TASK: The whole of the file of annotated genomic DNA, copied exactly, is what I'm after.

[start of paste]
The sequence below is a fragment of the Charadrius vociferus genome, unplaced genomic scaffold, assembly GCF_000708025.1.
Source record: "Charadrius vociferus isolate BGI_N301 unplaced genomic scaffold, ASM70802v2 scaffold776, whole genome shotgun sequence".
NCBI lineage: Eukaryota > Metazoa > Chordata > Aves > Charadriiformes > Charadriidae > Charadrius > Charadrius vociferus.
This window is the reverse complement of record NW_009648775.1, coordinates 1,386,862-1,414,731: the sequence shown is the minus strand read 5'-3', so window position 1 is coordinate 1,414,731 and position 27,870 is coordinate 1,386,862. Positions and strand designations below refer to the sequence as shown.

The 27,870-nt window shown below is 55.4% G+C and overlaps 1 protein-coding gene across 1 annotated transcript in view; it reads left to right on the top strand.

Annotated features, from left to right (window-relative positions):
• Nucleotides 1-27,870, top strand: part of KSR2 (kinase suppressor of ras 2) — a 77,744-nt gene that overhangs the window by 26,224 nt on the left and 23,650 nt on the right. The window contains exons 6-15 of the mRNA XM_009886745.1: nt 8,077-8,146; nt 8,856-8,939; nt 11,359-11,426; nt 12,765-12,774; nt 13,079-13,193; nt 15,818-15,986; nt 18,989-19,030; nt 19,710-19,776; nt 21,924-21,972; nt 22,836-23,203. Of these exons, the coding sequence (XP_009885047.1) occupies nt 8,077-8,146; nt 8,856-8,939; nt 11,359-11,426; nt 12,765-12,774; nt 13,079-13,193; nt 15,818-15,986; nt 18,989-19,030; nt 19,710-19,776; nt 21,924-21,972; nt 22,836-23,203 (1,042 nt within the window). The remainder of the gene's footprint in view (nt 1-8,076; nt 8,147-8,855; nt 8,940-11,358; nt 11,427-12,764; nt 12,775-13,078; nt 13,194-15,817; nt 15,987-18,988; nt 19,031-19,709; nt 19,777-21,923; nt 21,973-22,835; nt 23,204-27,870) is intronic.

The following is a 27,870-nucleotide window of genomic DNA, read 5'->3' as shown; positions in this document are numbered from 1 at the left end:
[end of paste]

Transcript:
The sequence below is a fragment of the Charadrius vociferus genome, unplaced genomic scaffold, assembly GCF_000708025.1.
Source record: "Charadrius vociferus isolate BGI_N301 unplaced genomic scaffold, ASM70802v2 scaffold776, whole genome shotgun sequence".
NCBI lineage: Eukaryota > Metazoa > Chordata > Aves > Charadriiformes > Charadriidae > Charadrius > Charadrius vociferus.
This window is the reverse complement of record NW_009648775.1, coordinates 1,386,862-1,414,731: the sequence shown is the minus strand read 5'-3', so window position 1 is coordinate 1,414,731 and position 27,870 is coordinate 1,386,862. Positions and strand designations below refer to the sequence as shown.

The 27,870-nt window shown below is 55.4% G+C and overlaps 1 protein-coding gene across 1 annotated transcript in view; it reads left to right on the top strand.

Annotated features, from left to right (window-relative positions):
• Nucleotides 1-27,870, top strand: part of KSR2 (kinase suppressor of ras 2) — a 77,744-nt gene that overhangs the window by 26,224 nt on the left and 23,650 nt on the right. The window contains exons 6-15 of the mRNA XM_009886745.1: nt 8,077-8,146; nt 8,856-8,939; nt 11,359-11,426; nt 12,765-12,774; nt 13,079-13,193; nt 15,818-15,986; nt 18,989-19,030; nt 19,710-19,776; nt 21,924-21,972; nt 22,836-23,203. Of these exons, the coding sequence (XP_009885047.1) occupies nt 8,077-8,146; nt 8,856-8,939; nt 11,359-11,426; nt 12,765-12,774; nt 13,079-13,193; nt 15,818-15,986; nt 18,989-19,030; nt 19,710-19,776; nt 21,924-21,972; nt 22,836-23,203 (1,042 nt within the window). The remainder of the gene's footprint in view (nt 1-8,076; nt 8,147-8,855; nt 8,940-11,358; nt 11,427-12,764; nt 12,775-13,078; nt 13,194-15,817; nt 15,987-18,988; nt 19,031-19,709; nt 19,777-21,923; nt 21,973-22,835; nt 23,204-27,870) is intronic.

The following is a 27,870-nucleotide window of genomic DNA, read 5'->3' as shown; positions in this document are numbered from 1 at the left end: